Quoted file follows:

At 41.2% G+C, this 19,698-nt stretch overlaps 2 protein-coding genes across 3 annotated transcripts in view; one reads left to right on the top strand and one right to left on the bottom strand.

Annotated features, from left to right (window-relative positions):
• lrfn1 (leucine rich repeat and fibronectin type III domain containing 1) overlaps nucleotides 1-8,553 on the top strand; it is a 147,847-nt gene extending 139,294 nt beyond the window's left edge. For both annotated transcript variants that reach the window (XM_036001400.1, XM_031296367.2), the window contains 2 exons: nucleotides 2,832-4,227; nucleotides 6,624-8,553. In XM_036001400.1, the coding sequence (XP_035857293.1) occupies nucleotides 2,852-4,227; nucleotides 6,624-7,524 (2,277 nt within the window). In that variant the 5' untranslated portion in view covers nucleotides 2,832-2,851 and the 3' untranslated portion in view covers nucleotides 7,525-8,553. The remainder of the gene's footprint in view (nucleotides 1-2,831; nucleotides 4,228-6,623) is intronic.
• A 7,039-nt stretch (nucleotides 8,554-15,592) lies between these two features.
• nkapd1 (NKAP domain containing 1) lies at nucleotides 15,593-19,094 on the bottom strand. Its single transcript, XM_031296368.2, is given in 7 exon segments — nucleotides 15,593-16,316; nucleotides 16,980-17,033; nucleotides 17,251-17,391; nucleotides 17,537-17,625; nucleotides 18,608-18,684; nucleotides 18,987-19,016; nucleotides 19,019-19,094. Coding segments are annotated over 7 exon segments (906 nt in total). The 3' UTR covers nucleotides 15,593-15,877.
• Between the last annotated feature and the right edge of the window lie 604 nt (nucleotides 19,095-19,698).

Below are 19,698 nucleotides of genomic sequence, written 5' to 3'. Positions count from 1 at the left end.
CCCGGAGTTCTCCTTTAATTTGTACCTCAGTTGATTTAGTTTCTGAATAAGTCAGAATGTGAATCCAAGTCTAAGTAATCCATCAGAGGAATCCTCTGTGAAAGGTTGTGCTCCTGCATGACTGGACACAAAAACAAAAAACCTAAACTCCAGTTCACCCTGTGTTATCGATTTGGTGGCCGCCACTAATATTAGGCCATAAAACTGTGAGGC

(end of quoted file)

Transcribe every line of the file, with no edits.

At 41.2% G+C, this 19,698-nt stretch overlaps 2 protein-coding genes across 3 annotated transcripts in view; one reads left to right on the top strand and one right to left on the bottom strand.

Annotated features, from left to right (window-relative positions):
• lrfn1 (leucine rich repeat and fibronectin type III domain containing 1) overlaps nucleotides 1-8,553 on the top strand; it is a 147,847-nt gene extending 139,294 nt beyond the window's left edge. For both annotated transcript variants that reach the window (XM_036001400.1, XM_031296367.2), the window contains 2 exons: nucleotides 2,832-4,227; nucleotides 6,624-8,553. In XM_036001400.1, the coding sequence (XP_035857293.1) occupies nucleotides 2,852-4,227; nucleotides 6,624-7,524 (2,277 nt within the window). In that variant the 5' untranslated portion in view covers nucleotides 2,832-2,851 and the 3' untranslated portion in view covers nucleotides 7,525-8,553. The remainder of the gene's footprint in view (nucleotides 1-2,831; nucleotides 4,228-6,623) is intronic.
• A 7,039-nt stretch (nucleotides 8,554-15,592) lies between these two features.
• nkapd1 (NKAP domain containing 1) lies at nucleotides 15,593-19,094 on the bottom strand. Its single transcript, XM_031296368.2, is given in 7 exon segments — nucleotides 15,593-16,316; nucleotides 16,980-17,033; nucleotides 17,251-17,391; nucleotides 17,537-17,625; nucleotides 18,608-18,684; nucleotides 18,987-19,016; nucleotides 19,019-19,094. Coding segments are annotated over 7 exon segments (906 nt in total). The 3' UTR covers nucleotides 15,593-15,877.
• Between the last annotated feature and the right edge of the window lie 604 nt (nucleotides 19,095-19,698).

Below are 19,698 nucleotides of genomic sequence, written 5' to 3'. Positions count from 1 at the left end.
CCCGGAGTTCTCCTTTAATTTGTACCTCAGTTGATTTAGTTTCTGAATAAGTCAGAATGTGAATCCAAGTCTAAGTAATCCATCAGAGGAATCCTCTGTGAAAGGTTGTGCTCCTGCATGACTGGACACAAAAACAAAAAACCTAAACTCCAGTTCACCCTGTGTTATCGATTTGGTGGCCGCCACTAATATTAGGCCATAAAACTGTGAGGC